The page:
The many and the individuals

The thing about public health and public health workers is that we are not healthcare providers in the strictest sense. While some of us may be nurses, physicians, or physician assistants, most of us never even come into direct contact with the people we’re serving. Even those who do “treat” people, e.g. give a vaccine or administer post-exposure antibiotics, are not in charge of the continuing care of the individuals. On the one hand, we’re protecting the health of the people. On the other, it’s not entirely up to us.

This causes some friction, especially when a provider thinks that he or she should be the final arbiter of what to do with their patients. Take, for example, a certain pediatrician to the stars. This pediatrician has said over and over that his decades of experience in medicine and his gut feelings dictate his approach to immunizations. He believes that some vaccines undoubtedly cause bad things, and that vaccines should be spaced out as much as possible, if they are to be given at all.

For his individual patients, that’s fine. It’s really between he and his patients how he is to tend to their healthcare needs, so long as he practices a standard of care that is not negligent and does so in the best interest of his patients. However, for the population at large, this is not a good thing. It’s not good to erode herd immunity against things like measles or mumps. It’s not good under any circumstance.

There was once a kid in a very large university who came down with bacterial meningitis. He had been at a party and allegedly “hooked up” with several young women that night. We did our best to track down those contacts, and everyone else at the party. When we did, we notified them of a possible exposure to bacterial meningitis, and we advices them to go into their local health department to be given antibiotics or to go see the university’s health providers, or to go see their own physician. Well, there was one physician who saw one of the young ladies in question and refused to give her antibiotics. He said that she said that the case and her never really hooked up. They just sat on a bed in a room at the house where the party happened and talked, nothing more. So the physician took her word for it.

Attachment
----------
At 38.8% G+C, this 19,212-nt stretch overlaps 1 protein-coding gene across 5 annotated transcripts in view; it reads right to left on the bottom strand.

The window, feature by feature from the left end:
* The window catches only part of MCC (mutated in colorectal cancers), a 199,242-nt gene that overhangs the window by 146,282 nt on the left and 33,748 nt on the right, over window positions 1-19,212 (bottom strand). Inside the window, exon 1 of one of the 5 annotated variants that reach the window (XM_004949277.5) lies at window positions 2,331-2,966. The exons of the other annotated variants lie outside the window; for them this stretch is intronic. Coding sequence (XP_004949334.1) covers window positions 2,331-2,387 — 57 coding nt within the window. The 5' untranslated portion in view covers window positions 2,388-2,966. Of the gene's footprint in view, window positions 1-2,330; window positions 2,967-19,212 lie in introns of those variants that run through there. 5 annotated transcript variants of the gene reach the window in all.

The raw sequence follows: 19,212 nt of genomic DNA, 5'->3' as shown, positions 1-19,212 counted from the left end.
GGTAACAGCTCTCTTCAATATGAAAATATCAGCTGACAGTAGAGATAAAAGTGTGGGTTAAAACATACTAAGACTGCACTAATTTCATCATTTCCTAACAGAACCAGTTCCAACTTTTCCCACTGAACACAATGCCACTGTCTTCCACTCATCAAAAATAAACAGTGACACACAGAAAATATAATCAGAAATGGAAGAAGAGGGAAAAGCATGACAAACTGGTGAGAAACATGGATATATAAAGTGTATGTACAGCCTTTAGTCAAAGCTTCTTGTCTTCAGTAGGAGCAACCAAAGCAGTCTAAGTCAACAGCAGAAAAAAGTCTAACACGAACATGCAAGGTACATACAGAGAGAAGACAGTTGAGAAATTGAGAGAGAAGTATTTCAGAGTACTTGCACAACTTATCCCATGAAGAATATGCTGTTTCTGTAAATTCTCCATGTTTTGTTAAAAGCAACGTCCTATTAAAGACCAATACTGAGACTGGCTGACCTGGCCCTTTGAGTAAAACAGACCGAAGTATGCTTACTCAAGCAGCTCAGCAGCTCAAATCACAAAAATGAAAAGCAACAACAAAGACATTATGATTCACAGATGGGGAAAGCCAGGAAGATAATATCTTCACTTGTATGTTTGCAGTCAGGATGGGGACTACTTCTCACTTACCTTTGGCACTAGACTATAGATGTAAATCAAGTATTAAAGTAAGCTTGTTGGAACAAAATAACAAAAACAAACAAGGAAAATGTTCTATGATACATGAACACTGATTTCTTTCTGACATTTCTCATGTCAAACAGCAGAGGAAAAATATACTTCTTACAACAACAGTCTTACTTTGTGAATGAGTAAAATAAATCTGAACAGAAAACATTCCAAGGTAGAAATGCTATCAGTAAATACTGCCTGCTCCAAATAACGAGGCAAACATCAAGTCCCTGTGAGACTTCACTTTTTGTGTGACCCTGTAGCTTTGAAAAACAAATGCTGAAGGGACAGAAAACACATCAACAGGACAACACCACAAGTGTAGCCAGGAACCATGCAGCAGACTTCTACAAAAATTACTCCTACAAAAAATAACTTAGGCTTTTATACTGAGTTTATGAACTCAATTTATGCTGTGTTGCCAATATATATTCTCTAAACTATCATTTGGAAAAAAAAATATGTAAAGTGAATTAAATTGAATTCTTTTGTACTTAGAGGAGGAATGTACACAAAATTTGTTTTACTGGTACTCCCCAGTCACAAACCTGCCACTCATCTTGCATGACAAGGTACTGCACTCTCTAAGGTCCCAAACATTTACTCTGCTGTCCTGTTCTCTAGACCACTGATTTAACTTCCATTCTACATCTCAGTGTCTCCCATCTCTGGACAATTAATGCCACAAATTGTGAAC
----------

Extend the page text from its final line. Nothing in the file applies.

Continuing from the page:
This triggered a huge discussion on what to do with her. Would we ask the physician at the local health department to give her the antibiotics anyway? Would we respect her physician’s decision, albeit a questionable decision? What to do?

In the end, the local health department staff reached out to her and explained to her the situation. She was told that she could be in danger if there was any chance that she and the case shared any spit, even incidentally, at the party. (He had fallen most ill about a day after that party, so he was very infectious when he went to it.) She opted not to chance it. Days later, her physician apparently complained about being overruled.

And that’s not the only example I’ve seen or heard of where private practice providers clash with public health practitioners and workers. It seems to be a constant struggle. I don’t see it as a bad thing, though. There must be an interest in providers to take care of their patients, even if jealously so. And the must be a willingness of public health workers to do their due diligence, even if that means stepping on the toes of private practitioners. All as long as we’re all doing it in the best interest of the patient.

So how do we deal with people who refuse vaccines even though they’re licensed healthcare providers who should know better? Or those who refuse to give vaccines and whose action, or inaction, may lead to an outbreak of a serious disease in the community?

I don’t know. It’s above my paygrade to figure out those things. But I have passed this discussion on to a friend who is about to enter a Doctor of Public Health program. I hope his education in that program covers these issues because we need answers. We need guidance. We need to figure out who supersedes whom when it comes to serious disagreements like vaccines, fluoridation, or even antibiotic use.

I’d like to say that evidence supersedes all personal or professional opinions, but the world doesn’t work that way, sadly. In this world, we need to deal with each other, work with each other, and do it all in the best interest of the public and their health.